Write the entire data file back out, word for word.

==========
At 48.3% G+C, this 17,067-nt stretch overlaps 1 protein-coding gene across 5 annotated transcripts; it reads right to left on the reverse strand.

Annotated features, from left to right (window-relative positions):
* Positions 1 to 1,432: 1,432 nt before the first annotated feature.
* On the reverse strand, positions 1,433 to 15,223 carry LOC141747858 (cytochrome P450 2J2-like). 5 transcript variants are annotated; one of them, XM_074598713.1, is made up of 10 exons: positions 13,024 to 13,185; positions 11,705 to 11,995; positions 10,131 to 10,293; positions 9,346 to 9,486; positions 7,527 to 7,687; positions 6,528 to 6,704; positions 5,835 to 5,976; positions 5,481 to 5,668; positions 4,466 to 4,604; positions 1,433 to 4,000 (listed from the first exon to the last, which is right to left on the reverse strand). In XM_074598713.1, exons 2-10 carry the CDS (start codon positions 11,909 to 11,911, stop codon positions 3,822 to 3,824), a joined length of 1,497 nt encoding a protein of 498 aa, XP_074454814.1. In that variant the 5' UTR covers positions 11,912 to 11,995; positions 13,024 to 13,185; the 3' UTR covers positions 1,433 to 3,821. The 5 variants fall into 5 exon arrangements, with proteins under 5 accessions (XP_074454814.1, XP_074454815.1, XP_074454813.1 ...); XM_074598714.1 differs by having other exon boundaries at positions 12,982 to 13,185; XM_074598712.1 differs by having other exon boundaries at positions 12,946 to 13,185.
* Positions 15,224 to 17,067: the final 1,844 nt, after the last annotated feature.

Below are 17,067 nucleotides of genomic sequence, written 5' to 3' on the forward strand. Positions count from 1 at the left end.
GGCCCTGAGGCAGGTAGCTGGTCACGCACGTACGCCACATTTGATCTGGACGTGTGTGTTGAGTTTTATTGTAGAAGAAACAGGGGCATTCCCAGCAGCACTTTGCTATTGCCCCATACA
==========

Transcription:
At 48.3% G+C, this 17,067-nt stretch overlaps 1 protein-coding gene across 5 annotated transcripts; it reads right to left on the reverse strand.

Annotated features, from left to right (window-relative positions):
* Positions 1 to 1,432: 1,432 nt before the first annotated feature.
* On the reverse strand, positions 1,433 to 15,223 carry LOC141747858 (cytochrome P450 2J2-like). 5 transcript variants are annotated; one of them, XM_074598713.1, is made up of 10 exons: positions 13,024 to 13,185; positions 11,705 to 11,995; positions 10,131 to 10,293; positions 9,346 to 9,486; positions 7,527 to 7,687; positions 6,528 to 6,704; positions 5,835 to 5,976; positions 5,481 to 5,668; positions 4,466 to 4,604; positions 1,433 to 4,000 (listed from the first exon to the last, which is right to left on the reverse strand). In XM_074598713.1, exons 2-10 carry the CDS (start codon positions 11,909 to 11,911, stop codon positions 3,822 to 3,824), a joined length of 1,497 nt encoding a protein of 498 aa, XP_074454814.1. In that variant the 5' UTR covers positions 11,912 to 11,995; positions 13,024 to 13,185; the 3' UTR covers positions 1,433 to 3,821. The 5 variants fall into 5 exon arrangements, with proteins under 5 accessions (XP_074454814.1, XP_074454815.1, XP_074454813.1 ...); XM_074598714.1 differs by having other exon boundaries at positions 12,982 to 13,185; XM_074598712.1 differs by having other exon boundaries at positions 12,946 to 13,185.
* Positions 15,224 to 17,067: the final 1,844 nt, after the last annotated feature.

Below are 17,067 nucleotides of genomic sequence, written 5' to 3' on the forward strand. Positions count from 1 at the left end.
GGCCCTGAGGCAGGTAGCTGGTCACGCACGTACGCCACATTTGATCTGGACGTGTGTGTTGAGTTTTATTGTAGAAGAAACAGGGGCATTCCCAGCAGCACTTTGCTATTGCCCCATACA